Cassava is a major crop in tropical areas around the world, and ranks 7th for its contribution to human calorie contributions world-wide, and 3rd in tropical areas. Its production is threatened in sub-Saharan Africa by two related viruses, CBSV and UCBSV. The Cassava brown streak viruses encode novel Ham1 proteins with conserved Maf/Ham1 motifs. Such proteins, found across prokaryotes and eukaryotes, have nucleoside triphosphate pyrophosphatase activities, which reduce mutation rates by preventing the incorporation of non‐canonical nucleotides into RNA and DNA, but such proteins are not usually encoded by viruses. The aim of this MSc is to exploit infectious clones (ICs) to viruses of cassava brown streak disease (CBSD) to fully understand the function of this novel gene Ham1 within the viral genome. The typical experiments would be to explore viral genome sequences, to generate a panel of chimeric ICs consisting of interchanged genes between CBSV and UCBSV, in addition to a panel of mutated individual genes, and to use these to study gene function and viral virulence. If we can discover the role of the Ham1 protein, it might be possible to use this knowledge to help combat CBSD and hence safeguard cassava crops into the future.
Phenotype analysis of cider apples and correlation with genomic data
With the recent innovations from the Edwards lab in establishing high density markers for cider apples using the SeqSNP process with over 1500 SNPs spread cross the genome, it should be feasible to start to correlate particular phenotypes to genetic loci. Key characteristics of interest to cider producers involve cropping traits such as ripening date, disease resistance and fruit characteristics.
In this project we aim to work with local cider producers, and particularly those with heritage collections displaying significant diversity in these properties. We will catalogue the available varieties for each of these characteristics using a combination of questionnaires, and with biological assays on sampled material. These data will be assessed to see if there is any clear correlation to genotype, making use of the existing genome data and QTLs already developed for the eating apples. The aim is to identify particular SNPs that might be important in marker assisted breeding of cultivars in the future.
Pollen: The missing data in floral resource projects
Pollinators feed on the nectar and pollen from flowers and from these they get most of the energy and nutrients needed to survive, reproduce and fulfil their crucial role as pollinators of 75% of world crops1. In 2016 we published a paper in Nature which documented a 32% decrease in nectar since the 1950s and showed that more than 50% of nectar in the UK comes from just four plant species2. In 2019, we added to this work with a paper on the ‘nectar hunger gaps’ experienced by bumblebees in British farmland3. A further paper on nectar supplies in cities4 will extend this work to cover nectar availability in almost every part of the country. These papers however tell just half the story, as pollinators feed on pollen as well as nectar.
In the original nectar project2, we collected nectar and pollen from 260 common plant species in the UK and measured the volume of each resource produced by flowers of each species. Nectar is replenished by flowers each day, so we could calculate nectar availability over a 24-hour period. Pollen however, is not replaced after the flower opens, so it is crucial to know how long each flower lasts for (i.e. its floral longevity) if we want to calculate pollen availability in a given period of time. Some flowers are open for just one day, and some for several weeks, though most are open between 2-10 days. This floral longevity is the missing piece of the puzzle; without it, our data is of limited use.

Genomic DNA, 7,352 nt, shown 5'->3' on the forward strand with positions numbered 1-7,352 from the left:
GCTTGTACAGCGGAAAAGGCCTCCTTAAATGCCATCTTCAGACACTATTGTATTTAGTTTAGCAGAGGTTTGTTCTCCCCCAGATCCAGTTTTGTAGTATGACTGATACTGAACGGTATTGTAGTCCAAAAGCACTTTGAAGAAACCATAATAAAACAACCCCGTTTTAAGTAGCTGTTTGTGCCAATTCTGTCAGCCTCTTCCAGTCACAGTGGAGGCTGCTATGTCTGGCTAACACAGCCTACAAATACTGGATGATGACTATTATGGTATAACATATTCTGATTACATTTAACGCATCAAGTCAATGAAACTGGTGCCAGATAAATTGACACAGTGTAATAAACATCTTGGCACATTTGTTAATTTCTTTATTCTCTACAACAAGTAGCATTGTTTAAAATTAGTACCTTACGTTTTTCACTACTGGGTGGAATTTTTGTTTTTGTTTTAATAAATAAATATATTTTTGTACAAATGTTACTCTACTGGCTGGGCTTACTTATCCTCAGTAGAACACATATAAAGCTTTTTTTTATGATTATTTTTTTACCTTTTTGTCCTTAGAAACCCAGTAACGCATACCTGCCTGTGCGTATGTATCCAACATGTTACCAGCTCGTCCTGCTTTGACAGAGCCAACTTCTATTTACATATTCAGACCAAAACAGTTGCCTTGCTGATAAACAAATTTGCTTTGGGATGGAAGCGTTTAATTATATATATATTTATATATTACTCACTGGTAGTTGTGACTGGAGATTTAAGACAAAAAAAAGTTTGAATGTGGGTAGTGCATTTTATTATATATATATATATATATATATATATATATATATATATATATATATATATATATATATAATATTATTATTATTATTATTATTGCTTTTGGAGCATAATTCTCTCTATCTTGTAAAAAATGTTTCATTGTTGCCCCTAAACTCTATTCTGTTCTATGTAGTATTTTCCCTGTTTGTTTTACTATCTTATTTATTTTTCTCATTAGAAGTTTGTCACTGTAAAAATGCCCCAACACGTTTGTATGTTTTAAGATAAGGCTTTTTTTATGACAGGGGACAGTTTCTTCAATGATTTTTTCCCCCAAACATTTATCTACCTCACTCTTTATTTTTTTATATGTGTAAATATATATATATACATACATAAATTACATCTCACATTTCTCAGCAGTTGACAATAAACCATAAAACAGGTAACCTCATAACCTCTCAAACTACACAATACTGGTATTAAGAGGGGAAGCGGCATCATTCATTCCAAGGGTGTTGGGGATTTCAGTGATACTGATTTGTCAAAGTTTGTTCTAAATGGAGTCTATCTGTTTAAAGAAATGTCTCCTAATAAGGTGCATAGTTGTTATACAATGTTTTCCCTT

This masters project will complete the puzzle by collecting the missing dataset on floral longevity and combining it with our unique dataset on floral pollen production. With these two datasets combined, we can calculate the amount of pollen produced per flower, per 24-hours and thereby have unrivalled access to a rich vein of information on pollinator resources. The student working on this project will collect floral longevity data for 260 plant species from a variety of field sites, mostly in the south west of England and use the data, for example, to analyse the pollinator resources provided by Environmental Stewardship options and to design schemes to improve pollinator resources on farmland.
Photographs of some of the plant species for which floral longevity data will be collected.
1. Klein, A. M., Vaissière, B.E., Kremen, C. & Tscharntke, T. (2007) Importance of pollinators in changing landscapes for world crops. Proceedings of the Royal Society B-Biological Sciences 274, 303-313 (2007).
2. Baude, M., Kunin, W.E., Boatman, N.D., Conyers, S., Davies, N., Gillespie, M.A.K., Morton, R.D., Smart, S.M. & Memmott, J. (2016) Historical nectar assessment reveals the fall and rise of floral resources in Britain. Nature, 530, 85-88. doi:10.1038/nature16532
3. Timberlake, T.P., Vaughan, I.P. & Memmott, J. (2019) Phenology of farmland floral resources reveals seasonal gaps in nectar availability for bumblebees. Journal of Applied Ecology: doi.org/10.1111/1365-2664.13403
4. Tew, N.E., Memmott, J., Vaughan, I.P. Bird, S., Stone, G, Potts, S.G. & Baldock, K.C.R. (submitted) Quantifying the nectar supply for pollinators in urban and rural landscapes, Ecology, invited resubmission.
5. Breeze, T. D. Bailey, A. P. Potts, S. G., Balcombe, K. G. (2015). A stated preference valuation of the non-market benefits of pollination services in the UK. Ecological Economics 111, 76-85